The Competition and Markets Authority (CMA) last year reviewed the acquisition by BCA Marketplace plc (BCA) of SMA Vehicle Remarketing Ltd (SMA), a competing provider of vehicle auction services, for £43 million (as reported here and here). The investigation ended just before Christmas, with the CMA accepting undertakings offered by BCA. The CMA's case page can be viewed here.

The CMA initiated its investigation in June 2015, just weeks after the deal was announced. The CMA immediately imposed an initial enforcement (or 'hold separate') order on the companies, prohibiting the integration of the businesses while the investigation progressed.

The CMA's Phase 1 investigation concluded that, while the the deal did not present national competition concerns, it could result in a lessening of competition in the Newcastle area. Sheldon Mills, Senior Director of Mergers, said that:

'Used vehicle auction services are vital for businesses involved in the buying and selling of used vehicles. We found a significant competitive overlap between the merging parties in the north-east of England which could drive higher auction prices or reduced services or quality.'

Key to this conclusion would have been the fact that competitors and (more importantly) customers had expressed concerns about that area, where only one other competing auction site would continue to operate. BCA had the opportunity to propose a solution to this anti-competitive impact, and offered to sell the auction site it acquired from SMA in the Newcastle area (as detailed here). The undertaking was considered by the CMA and consulted on, and ultimately accepted.

Had BCA not offered an appropriate undertaking, the merger would have been subject to a more detailed 'Phase 2' CMA inquiry. Assuming this would have produced the same conclusion about the deal's impact on competition (though that's not always the case), the CMA would likely have ordered BCA to sell off (or 'divest') the Newcastle site. BCA are therefore likely to have taken the view either that Phase 2 would not produce a different result, or that sacrificing the Newcastle site was better than incurring the added cost of a Phase 2 investigation and/or bearing the burden of the hold separate order for the further 18-24 weeks the CMA has to complete the process.

This case highlights some of the key risks of unconditionally completing deals which are subject to CMA jurisdiction, and emphasises the benefits of a proactive approach to merger clearance. The lessons for other businesses include:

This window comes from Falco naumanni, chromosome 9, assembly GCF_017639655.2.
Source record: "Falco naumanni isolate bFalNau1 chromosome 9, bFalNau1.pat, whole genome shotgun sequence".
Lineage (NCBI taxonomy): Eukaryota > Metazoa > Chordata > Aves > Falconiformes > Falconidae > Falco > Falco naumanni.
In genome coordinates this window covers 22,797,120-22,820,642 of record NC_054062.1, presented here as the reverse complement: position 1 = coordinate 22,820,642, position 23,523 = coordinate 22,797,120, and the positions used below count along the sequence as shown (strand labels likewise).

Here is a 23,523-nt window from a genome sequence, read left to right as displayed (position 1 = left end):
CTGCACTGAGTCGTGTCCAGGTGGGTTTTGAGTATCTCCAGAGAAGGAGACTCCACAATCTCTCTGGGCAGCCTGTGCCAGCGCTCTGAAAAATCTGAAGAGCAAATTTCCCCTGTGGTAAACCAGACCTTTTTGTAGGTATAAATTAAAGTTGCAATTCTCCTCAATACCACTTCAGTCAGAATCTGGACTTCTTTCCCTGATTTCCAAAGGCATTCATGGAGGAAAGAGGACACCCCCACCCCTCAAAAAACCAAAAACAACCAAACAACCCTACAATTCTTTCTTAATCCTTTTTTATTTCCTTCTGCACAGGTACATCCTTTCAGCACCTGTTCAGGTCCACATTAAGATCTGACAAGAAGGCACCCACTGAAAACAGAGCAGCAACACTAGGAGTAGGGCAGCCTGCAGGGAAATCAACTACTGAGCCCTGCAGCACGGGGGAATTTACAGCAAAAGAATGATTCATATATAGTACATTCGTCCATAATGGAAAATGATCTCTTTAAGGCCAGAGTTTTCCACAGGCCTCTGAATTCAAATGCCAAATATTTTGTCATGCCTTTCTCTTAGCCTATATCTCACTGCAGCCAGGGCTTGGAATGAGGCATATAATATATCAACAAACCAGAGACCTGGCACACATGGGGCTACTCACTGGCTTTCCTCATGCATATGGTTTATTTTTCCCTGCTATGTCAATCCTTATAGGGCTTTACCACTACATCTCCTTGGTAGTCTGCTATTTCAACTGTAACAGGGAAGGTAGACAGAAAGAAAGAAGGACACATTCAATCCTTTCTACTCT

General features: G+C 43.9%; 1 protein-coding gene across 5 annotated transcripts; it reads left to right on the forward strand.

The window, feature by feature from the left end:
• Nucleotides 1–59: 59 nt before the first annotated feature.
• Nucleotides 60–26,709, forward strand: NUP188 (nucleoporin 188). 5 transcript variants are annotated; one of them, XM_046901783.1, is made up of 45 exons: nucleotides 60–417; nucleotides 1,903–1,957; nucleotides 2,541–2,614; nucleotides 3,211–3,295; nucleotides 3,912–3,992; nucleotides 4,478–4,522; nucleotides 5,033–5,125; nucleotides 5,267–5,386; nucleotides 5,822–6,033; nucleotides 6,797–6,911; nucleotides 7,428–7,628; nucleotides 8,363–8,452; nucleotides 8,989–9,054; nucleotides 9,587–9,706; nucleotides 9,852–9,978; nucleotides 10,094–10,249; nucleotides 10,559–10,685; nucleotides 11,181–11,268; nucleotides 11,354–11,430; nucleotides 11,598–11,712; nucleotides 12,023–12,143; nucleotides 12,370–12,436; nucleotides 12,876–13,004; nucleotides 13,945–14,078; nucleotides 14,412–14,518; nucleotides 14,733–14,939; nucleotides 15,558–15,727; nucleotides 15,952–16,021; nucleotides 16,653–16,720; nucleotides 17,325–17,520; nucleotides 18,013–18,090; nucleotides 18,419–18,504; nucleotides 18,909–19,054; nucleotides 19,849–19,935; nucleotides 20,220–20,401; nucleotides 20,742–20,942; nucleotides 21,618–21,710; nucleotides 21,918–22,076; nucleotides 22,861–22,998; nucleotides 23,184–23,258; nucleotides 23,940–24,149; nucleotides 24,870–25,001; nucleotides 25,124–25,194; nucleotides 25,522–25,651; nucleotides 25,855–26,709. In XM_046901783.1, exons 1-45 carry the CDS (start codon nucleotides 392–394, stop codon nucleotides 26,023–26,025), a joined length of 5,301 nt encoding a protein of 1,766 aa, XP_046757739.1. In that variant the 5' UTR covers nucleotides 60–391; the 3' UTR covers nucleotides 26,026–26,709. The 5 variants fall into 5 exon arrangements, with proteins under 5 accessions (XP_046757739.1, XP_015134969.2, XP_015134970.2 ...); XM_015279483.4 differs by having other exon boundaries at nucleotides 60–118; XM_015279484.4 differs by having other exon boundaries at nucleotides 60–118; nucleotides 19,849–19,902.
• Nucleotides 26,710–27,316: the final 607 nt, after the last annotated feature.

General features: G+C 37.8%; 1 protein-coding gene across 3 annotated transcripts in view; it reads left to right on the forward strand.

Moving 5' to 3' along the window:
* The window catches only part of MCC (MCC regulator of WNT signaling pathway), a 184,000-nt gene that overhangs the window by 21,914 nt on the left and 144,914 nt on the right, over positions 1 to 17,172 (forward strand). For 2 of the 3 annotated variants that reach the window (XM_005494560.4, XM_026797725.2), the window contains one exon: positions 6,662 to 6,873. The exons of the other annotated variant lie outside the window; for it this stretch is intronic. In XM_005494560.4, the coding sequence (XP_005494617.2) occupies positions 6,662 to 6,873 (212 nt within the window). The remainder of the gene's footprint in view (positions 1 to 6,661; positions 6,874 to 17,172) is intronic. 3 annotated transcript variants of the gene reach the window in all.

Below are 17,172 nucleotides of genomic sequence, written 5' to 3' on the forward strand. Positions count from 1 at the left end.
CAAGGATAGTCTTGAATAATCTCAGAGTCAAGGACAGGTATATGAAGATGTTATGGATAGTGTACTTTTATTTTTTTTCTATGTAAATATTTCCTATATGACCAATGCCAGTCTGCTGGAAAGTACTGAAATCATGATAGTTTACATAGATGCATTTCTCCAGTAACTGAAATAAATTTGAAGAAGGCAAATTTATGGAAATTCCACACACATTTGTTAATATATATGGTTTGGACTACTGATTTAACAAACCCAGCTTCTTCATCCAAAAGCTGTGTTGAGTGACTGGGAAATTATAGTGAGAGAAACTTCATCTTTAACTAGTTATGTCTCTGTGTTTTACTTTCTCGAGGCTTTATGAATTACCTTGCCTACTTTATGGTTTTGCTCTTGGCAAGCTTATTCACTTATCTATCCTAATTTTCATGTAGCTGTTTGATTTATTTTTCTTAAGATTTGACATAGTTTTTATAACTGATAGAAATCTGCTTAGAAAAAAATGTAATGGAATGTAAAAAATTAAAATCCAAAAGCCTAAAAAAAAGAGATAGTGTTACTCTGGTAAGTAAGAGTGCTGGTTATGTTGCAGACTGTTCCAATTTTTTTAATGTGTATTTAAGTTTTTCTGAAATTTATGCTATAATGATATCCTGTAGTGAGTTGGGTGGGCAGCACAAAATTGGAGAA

1. By unconditionally completing a deal which met the 'share of supply' test (i.e. it would result in the combined business having a market share of 25% or more in at least part of the UK) BCA became subject to the CMA's initial enforcement powers. 'Hold-separate' orders can be onerous, severely restricting the purchaser's ability to integrate or even control the management of the target business. While BCA secured several derogations, significant work would have been required to convince the CMA to allow those. Hold separate orders are intended to dis incentivise parties from completing deals that fall within the CMA's jurisdiction, and to encourage the proactive notification of conditional deals.
  2. Because the deal was 'called in' by the CMA (i.e. not proactively notified by BCA), it was 3 months before the inquiry proper even began, during which the CMA would have been requiring BCA to produce significant amounts of information (with the hold separate in place the whole time). Only once the CMA was content it had everything it needed would it actually start the formal 'clock' on the investigation. This would have entailed not just delay but also significant cost and management time on BCA's part, none of which may have featured in the original deal budget estimates.
  3. BCA has been forced to divest part of its acquisition. This may well add further cost, as such forced sales often result in a significant loss against the purchase price.
  4. The case also illustrates the CMA's power and willingness to intervene not only in deals that will have a national impact on competition, but in those which will affect apparently 'small' or 'niche' markets such as used car auction services in the Newcastle area.

If you have any queries regarding merger control or competition law please feel free to get in touch with the team, or to comment below.